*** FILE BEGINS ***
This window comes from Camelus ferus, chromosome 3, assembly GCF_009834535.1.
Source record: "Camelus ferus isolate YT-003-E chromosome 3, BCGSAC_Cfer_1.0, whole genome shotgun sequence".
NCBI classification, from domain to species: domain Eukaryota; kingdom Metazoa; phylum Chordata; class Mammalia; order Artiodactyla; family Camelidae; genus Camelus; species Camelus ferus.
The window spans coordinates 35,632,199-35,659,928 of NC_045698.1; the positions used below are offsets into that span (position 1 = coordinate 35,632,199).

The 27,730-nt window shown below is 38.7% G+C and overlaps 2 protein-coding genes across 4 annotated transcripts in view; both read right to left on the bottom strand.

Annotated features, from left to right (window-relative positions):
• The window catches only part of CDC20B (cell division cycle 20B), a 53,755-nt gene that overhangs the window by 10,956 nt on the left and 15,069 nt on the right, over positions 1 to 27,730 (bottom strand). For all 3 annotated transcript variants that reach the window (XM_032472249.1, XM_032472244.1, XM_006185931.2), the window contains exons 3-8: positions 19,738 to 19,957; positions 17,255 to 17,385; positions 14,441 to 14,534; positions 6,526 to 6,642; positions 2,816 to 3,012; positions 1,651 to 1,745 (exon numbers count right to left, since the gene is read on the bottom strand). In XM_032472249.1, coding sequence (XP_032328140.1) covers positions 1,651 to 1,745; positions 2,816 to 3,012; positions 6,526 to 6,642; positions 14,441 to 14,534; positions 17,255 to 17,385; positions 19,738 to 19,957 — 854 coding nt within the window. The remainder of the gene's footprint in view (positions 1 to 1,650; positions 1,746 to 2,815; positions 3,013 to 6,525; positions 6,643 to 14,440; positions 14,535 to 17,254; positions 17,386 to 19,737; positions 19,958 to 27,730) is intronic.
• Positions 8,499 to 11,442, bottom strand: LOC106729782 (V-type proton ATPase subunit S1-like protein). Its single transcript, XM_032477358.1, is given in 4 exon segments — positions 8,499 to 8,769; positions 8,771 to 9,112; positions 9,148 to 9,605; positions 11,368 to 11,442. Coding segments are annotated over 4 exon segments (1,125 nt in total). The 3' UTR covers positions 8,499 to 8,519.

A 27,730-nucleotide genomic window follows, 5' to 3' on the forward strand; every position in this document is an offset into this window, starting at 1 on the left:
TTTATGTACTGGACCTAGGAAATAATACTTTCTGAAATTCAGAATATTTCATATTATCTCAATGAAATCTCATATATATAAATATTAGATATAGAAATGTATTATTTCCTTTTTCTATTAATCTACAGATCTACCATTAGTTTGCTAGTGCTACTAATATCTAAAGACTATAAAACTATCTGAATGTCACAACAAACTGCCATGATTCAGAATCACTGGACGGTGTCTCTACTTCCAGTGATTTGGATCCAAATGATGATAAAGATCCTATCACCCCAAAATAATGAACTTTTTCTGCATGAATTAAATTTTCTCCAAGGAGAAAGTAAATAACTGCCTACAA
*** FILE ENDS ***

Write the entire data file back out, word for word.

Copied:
This window comes from Camelus ferus, chromosome 3, assembly GCF_009834535.1.
Source record: "Camelus ferus isolate YT-003-E chromosome 3, BCGSAC_Cfer_1.0, whole genome shotgun sequence".
NCBI classification, from domain to species: domain Eukaryota; kingdom Metazoa; phylum Chordata; class Mammalia; order Artiodactyla; family Camelidae; genus Camelus; species Camelus ferus.
The window spans coordinates 35,632,199-35,659,928 of NC_045698.1; the positions used below are offsets into that span (position 1 = coordinate 35,632,199).

The 27,730-nt window shown below is 38.7% G+C and overlaps 2 protein-coding genes across 4 annotated transcripts in view; both read right to left on the bottom strand.

Annotated features, from left to right (window-relative positions):
• The window catches only part of CDC20B (cell division cycle 20B), a 53,755-nt gene that overhangs the window by 10,956 nt on the left and 15,069 nt on the right, over positions 1 to 27,730 (bottom strand). For all 3 annotated transcript variants that reach the window (XM_032472249.1, XM_032472244.1, XM_006185931.2), the window contains exons 3-8: positions 19,738 to 19,957; positions 17,255 to 17,385; positions 14,441 to 14,534; positions 6,526 to 6,642; positions 2,816 to 3,012; positions 1,651 to 1,745 (exon numbers count right to left, since the gene is read on the bottom strand). In XM_032472249.1, coding sequence (XP_032328140.1) covers positions 1,651 to 1,745; positions 2,816 to 3,012; positions 6,526 to 6,642; positions 14,441 to 14,534; positions 17,255 to 17,385; positions 19,738 to 19,957 — 854 coding nt within the window. The remainder of the gene's footprint in view (positions 1 to 1,650; positions 1,746 to 2,815; positions 3,013 to 6,525; positions 6,643 to 14,440; positions 14,535 to 17,254; positions 17,386 to 19,737; positions 19,958 to 27,730) is intronic.
• Positions 8,499 to 11,442, bottom strand: LOC106729782 (V-type proton ATPase subunit S1-like protein). Its single transcript, XM_032477358.1, is given in 4 exon segments — positions 8,499 to 8,769; positions 8,771 to 9,112; positions 9,148 to 9,605; positions 11,368 to 11,442. Coding segments are annotated over 4 exon segments (1,125 nt in total). The 3' UTR covers positions 8,499 to 8,519.

A 27,730-nucleotide genomic window follows, 5' to 3' on the forward strand; every position in this document is an offset into this window, starting at 1 on the left:
TTTATGTACTGGACCTAGGAAATAATACTTTCTGAAATTCAGAATATTTCATATTATCTCAATGAAATCTCATATATATAAATATTAGATATAGAAATGTATTATTTCCTTTTTCTATTAATCTACAGATCTACCATTAGTTTGCTAGTGCTACTAATATCTAAAGACTATAAAACTATCTGAATGTCACAACAAACTGCCATGATTCAGAATCACTGGACGGTGTCTCTACTTCCAGTGATTTGGATCCAAATGATGATAAAGATCCTATCACCCCAAAATAATGAACTTTTTCTGCATGAATTAAATTTTCTCCAAGGAGAAAGTAAATAACTGCCTACAA